A tribute to Jan Karski was held on March 18 at Georgetown University, the institution with which Karski was associated for over forty years. The event celebrated the publication of the new US edition of his 1944 classic, “Story of a Secret State” by Georgetown University Press. A distinguished panel of experts discussed Karski's legacy and included former US Secretary of State Madeleine Albright, former National Security Advisor Zbigniew Brzezinski, Polish Ambassador Ryszard Schnepf, and Rabbi Harold S. White, formerly Senior Jewish Chaplain at Georgetown University's Campus Ministry.
The auditorium was filled to capacity with former Karski students and colleagues as well as people interested in applying Karski’s moral lessons to the present and the future. Ambassador Schnepf – who knew Karski as a student - spoke of Karski’s teachings of tolerance and respect for other cultures and religions.
Dr. Zbigniew Brzezinski described Karski as “a man whose entire life was devoted to two overwhelming passions: Poland and the Holocaust." He noted that there were two enemies during WWII – "the Nazis and indifference." When asked about the greatest contribution of the Polish Underground to the war effort, Brzezinski cited the leadership in organizing courts, schools and intelligence operations. He cited the unexploded ballistic missile that members of the Polish Underground informed the British about and were able to get transported to England. “Story of a Secret State” provides on-the-ground details about the operations of the Polish Underground resistance movement, the largest and most significant in occupied Europe.
Rabbi White said that Karski had once said, “I hope Christ will forgive me” for not doing enough. White felt that Karski’s retort to the ethical question, “How can you believe in God after a Holocaust?” was different than Elie Wiesel’s “Where is God?” – Karski’s question was “Where is man?” White likened Karski to a Bibical prophet – humble but noble.
Secretary Albright identified Karski as an early example of the moral “responsibility to protect” concept, which some have suggested as the reason why oppressed peoples, such as those in Syria today, deserve help from the West. Brzezinski mentioned the “moral obligation to be engaged” in troubled areas of the world, including the Middle East.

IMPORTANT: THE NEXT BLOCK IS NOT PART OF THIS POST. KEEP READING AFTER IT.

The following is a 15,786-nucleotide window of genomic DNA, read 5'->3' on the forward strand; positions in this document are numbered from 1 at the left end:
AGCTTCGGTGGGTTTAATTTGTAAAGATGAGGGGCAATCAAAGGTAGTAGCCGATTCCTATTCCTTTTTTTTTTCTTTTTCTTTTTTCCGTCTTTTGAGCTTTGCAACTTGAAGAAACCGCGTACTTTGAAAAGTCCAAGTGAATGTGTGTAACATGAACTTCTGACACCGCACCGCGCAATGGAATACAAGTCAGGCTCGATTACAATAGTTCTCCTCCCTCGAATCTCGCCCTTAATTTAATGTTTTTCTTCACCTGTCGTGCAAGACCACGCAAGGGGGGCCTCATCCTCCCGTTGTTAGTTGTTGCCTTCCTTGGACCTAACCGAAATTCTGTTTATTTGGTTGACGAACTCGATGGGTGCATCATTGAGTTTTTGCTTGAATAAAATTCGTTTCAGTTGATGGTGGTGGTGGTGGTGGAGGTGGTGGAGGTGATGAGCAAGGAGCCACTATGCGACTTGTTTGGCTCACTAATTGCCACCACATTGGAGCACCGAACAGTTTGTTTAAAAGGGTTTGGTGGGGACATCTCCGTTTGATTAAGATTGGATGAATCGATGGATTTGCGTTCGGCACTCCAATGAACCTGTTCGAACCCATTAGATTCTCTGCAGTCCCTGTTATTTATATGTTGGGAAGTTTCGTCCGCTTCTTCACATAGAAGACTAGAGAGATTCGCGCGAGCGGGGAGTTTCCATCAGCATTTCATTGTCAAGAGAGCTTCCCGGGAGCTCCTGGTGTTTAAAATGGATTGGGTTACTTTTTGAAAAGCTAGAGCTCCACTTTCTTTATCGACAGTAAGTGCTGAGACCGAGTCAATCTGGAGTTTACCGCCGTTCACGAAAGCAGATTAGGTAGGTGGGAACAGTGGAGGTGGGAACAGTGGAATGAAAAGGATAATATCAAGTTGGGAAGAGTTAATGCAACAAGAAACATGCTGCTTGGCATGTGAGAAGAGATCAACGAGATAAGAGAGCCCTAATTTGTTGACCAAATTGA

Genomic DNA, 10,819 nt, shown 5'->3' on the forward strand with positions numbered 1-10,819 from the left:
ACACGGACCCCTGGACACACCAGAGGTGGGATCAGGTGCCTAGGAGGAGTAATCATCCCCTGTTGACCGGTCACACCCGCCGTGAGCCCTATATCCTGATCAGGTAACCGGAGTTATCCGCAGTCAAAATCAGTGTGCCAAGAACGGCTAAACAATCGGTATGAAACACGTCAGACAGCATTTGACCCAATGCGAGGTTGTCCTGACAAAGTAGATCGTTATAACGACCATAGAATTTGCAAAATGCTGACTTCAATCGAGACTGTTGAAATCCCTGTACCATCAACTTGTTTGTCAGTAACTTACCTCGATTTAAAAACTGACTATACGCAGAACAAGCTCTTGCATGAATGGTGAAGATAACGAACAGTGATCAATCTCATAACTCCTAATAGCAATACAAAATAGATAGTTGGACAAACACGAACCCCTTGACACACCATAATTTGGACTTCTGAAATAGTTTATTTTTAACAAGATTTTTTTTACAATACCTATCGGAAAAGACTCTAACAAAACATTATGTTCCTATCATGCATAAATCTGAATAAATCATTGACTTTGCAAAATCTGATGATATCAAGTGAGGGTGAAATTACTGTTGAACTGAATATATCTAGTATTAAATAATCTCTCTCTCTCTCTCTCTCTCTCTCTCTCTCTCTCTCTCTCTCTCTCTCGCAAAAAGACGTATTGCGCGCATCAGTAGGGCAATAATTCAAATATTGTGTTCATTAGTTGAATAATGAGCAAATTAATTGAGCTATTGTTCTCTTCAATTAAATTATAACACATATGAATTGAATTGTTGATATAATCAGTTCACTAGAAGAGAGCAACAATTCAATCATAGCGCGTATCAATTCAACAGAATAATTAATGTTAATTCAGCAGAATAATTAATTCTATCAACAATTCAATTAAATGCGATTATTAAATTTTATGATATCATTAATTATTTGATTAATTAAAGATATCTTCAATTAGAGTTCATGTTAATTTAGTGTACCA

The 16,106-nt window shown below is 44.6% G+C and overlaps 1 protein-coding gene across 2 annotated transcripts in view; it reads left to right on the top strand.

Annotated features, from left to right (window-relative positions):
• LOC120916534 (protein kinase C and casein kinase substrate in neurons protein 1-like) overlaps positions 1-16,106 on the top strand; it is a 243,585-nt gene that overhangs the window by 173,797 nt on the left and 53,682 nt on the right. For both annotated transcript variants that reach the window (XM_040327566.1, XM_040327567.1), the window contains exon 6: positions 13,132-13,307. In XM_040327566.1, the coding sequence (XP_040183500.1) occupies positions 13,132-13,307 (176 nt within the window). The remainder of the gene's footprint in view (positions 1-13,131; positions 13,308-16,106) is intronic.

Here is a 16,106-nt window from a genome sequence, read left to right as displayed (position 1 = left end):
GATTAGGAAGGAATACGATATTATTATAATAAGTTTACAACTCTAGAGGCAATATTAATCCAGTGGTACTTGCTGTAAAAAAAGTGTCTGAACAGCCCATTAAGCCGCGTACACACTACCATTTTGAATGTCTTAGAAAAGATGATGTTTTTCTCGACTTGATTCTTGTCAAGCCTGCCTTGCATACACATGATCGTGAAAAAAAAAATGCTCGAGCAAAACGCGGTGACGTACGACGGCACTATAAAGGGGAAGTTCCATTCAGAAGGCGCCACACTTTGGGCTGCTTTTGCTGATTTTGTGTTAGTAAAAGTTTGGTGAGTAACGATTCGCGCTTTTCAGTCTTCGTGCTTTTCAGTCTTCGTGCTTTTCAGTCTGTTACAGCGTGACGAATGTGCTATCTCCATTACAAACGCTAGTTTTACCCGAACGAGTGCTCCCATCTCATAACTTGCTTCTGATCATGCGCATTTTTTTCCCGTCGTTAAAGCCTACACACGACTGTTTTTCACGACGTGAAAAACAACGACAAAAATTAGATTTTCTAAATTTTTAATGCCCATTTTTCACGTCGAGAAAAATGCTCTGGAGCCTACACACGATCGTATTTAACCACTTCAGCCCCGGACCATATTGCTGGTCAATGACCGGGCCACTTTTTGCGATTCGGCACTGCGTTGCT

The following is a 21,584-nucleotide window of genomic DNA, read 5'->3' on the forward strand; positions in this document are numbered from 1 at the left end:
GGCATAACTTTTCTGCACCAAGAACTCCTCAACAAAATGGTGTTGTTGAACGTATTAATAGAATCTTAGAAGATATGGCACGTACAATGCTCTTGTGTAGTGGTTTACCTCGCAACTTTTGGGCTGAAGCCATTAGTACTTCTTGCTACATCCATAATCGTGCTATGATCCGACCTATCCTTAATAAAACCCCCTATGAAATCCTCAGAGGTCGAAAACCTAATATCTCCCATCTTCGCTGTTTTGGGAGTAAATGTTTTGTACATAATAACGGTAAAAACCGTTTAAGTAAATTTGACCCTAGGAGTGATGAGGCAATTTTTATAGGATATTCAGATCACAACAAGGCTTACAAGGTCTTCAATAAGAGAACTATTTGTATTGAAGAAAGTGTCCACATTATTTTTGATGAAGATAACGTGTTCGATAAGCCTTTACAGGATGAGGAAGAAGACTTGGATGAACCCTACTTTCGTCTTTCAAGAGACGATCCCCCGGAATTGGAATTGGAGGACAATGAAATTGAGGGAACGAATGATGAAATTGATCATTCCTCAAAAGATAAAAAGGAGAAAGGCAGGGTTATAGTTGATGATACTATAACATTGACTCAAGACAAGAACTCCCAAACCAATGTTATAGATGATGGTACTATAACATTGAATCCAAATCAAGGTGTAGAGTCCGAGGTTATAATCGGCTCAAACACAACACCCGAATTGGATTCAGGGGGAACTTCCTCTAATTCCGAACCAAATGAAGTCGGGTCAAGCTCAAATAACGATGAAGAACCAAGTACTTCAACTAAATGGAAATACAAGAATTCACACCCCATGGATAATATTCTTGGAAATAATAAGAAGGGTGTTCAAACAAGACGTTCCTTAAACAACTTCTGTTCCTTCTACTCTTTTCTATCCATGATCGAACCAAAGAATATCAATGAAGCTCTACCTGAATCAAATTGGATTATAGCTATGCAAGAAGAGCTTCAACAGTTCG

A friend of Karski’s from before the Second World War, 101-year-old Walter Zachariasiewicz, was in the audience; he stated that “Karski became a hero to me.” Robert Billingsley described his former professor as “the real James Bond,” a blend of an idealist and a pragmatist, who influenced thousands of Georgetown students. He noted that Karski was 24 - 25 years old at the time of his heroism, and challenged students of the same age to heroism of their own. Paul Tagliabue, Chairman of Georgetown's board of directors, suggested developing an online class on the moral and policy implications of Karski's actions.
Dean Carol Lancaster of the School of Foreign Service moderated the discussion and called Karski's book “engaging.” The heroic story “tells you something about the Polish people,” she said. She said she couldn't put it down and read it straight through in 18 hours. In addition to the fascinating panel discussion, many copies of the new edition of the book were sold, allowing Karski’s story to be passed on to new readers.
Video of the entire event can be seen at http://www.georgetown.edu/webcasts/a-tribute-to-jan-karski.html. A transcript of the event is available at the bottom of this story.
Photos, left to right, first row: the panel with a backdrop of the book cover; Rabbi White; Jan Karski Educational Foundation President Wanda Urbanska asks a question; former US Ambassador to Poland Lee Feinstein with Urbanska and Eugeniusz Smolar; Zachariasiewicz with Albright; second row: Tagliabue; Brzezinski being interviewed by the press; Billingsley challenges young people in the audience; Albright and Urbanska. (Photos courtesy of Bozena Zaremba, Jane Robbins, Gerry Chiaruttini and Rafael Suanes (c) of Georgetown University.)